With the advent of industrialization, the acoustic environment of modern societies became replete with a whole gamut of previously unheard sounds: the rumbling of factory machines, the roar of new mechanical means of transportation, the clamor of gramophones and radio, etc. The increasing awareness of the problem of public noise, which was generally perceived as more intrusive and troubling than ever, generated a number of corresponding practices related not only to the perception of sound, but also its distribution, measurement, and regulation (Thompson 2002; Bijsterveld 2008). Taken together, these transformations contributed to the development of sonic culture that was primarily characterized in terms of oversaturation.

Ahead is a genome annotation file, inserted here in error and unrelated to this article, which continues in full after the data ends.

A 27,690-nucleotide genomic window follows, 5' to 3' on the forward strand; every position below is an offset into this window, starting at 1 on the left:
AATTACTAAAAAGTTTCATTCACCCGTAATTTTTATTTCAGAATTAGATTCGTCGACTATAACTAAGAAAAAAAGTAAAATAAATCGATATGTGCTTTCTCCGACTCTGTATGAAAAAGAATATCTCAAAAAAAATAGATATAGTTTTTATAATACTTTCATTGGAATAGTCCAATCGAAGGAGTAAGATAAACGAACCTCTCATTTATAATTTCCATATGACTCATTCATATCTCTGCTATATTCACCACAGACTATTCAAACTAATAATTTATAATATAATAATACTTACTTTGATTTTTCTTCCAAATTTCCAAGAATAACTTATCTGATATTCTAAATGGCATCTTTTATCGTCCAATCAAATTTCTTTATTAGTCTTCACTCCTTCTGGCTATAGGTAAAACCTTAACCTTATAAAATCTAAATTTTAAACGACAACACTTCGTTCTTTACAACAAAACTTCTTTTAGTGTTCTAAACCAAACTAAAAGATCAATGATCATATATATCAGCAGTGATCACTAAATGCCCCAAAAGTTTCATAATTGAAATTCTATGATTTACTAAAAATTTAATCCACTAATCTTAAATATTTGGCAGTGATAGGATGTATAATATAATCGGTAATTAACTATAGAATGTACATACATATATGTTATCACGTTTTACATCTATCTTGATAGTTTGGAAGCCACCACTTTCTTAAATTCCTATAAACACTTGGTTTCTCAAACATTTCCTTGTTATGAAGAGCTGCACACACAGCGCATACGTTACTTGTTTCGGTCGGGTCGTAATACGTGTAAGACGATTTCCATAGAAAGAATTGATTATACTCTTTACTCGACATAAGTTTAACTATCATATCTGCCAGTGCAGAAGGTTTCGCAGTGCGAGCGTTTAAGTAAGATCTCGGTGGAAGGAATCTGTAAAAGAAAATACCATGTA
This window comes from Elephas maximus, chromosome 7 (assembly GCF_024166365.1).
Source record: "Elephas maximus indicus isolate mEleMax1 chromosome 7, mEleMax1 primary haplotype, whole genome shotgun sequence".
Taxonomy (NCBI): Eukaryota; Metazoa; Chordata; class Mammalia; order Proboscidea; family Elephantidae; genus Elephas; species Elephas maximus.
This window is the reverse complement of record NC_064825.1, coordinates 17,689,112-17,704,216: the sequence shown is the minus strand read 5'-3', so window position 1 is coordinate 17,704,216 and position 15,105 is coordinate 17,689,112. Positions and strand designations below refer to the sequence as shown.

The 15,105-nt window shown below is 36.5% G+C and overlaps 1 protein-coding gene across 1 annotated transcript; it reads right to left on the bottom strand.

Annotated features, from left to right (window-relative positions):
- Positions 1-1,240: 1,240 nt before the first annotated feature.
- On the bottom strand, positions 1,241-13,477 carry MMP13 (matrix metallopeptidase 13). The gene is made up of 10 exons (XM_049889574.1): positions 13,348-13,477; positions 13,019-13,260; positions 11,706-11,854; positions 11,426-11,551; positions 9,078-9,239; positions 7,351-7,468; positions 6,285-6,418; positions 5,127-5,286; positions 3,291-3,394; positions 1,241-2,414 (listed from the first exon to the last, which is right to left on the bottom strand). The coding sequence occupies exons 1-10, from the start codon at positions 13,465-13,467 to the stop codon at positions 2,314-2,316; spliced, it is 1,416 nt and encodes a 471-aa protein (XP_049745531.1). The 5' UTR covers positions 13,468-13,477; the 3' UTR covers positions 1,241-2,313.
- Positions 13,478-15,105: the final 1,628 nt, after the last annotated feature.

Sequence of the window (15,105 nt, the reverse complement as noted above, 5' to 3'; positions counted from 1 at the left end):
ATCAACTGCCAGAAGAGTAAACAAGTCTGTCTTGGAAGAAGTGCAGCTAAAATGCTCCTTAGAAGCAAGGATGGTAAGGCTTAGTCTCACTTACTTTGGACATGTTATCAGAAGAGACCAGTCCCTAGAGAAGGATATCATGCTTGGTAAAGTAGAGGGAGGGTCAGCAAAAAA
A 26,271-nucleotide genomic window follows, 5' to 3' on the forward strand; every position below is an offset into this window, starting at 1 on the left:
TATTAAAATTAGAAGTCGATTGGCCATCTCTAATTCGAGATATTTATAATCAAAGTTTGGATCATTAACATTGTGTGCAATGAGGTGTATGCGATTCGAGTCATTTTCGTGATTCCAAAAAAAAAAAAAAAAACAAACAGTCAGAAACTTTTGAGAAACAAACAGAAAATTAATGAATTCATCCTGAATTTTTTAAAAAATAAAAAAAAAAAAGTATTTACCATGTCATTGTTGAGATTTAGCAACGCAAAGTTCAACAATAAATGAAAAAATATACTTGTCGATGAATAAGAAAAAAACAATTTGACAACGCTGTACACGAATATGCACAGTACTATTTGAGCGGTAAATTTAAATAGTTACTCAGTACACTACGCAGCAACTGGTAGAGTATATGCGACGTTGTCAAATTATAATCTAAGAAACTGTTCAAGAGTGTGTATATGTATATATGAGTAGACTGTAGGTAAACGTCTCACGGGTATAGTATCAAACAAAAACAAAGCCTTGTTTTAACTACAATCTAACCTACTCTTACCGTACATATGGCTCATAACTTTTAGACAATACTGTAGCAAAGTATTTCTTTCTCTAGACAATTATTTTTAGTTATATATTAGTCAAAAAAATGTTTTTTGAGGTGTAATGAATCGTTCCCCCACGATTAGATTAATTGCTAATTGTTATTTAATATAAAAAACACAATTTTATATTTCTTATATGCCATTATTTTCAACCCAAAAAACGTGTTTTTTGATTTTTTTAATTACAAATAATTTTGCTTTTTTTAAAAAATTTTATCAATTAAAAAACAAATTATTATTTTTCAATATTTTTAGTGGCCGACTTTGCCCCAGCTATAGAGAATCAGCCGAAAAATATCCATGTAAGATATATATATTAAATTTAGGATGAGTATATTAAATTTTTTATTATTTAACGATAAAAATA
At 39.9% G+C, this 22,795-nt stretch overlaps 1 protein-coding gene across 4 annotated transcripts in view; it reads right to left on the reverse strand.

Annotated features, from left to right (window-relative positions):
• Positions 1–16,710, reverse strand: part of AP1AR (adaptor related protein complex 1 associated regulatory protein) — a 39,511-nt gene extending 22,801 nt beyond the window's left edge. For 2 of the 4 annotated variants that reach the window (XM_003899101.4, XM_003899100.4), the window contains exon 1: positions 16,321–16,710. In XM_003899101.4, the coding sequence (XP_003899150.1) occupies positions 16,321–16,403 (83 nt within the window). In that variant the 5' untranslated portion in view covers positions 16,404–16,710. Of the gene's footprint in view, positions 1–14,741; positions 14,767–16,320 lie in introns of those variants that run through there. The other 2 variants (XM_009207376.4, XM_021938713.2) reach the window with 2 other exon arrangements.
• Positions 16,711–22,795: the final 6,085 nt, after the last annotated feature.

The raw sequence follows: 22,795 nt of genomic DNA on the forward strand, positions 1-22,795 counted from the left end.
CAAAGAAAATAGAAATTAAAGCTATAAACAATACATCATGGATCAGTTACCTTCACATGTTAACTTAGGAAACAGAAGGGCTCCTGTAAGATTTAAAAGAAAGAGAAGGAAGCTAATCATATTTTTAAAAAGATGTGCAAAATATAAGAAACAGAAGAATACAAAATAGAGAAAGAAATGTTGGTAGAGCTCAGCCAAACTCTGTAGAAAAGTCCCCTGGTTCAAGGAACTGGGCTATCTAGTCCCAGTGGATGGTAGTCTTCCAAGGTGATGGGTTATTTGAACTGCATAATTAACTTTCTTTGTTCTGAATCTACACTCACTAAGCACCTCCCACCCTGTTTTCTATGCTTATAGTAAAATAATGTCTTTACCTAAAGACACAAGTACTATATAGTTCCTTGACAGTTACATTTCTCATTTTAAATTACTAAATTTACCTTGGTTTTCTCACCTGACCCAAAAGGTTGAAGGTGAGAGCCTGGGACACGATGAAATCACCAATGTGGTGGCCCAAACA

Historically Informed Soundscape: Mediating Past and Present – D. Linda Pearse, Ann Waltner, and C. Nicholas Godsoe
The Relationality of the Adhaan: A Reading of the Islamic Call to Prayer Through Adriana Cavarero’s Philosophy of Vocal Expression – Lutfi Othman
The Secret Theatre Revisited: Eavesdropping on Locative Media Performances – Pieter Verstraete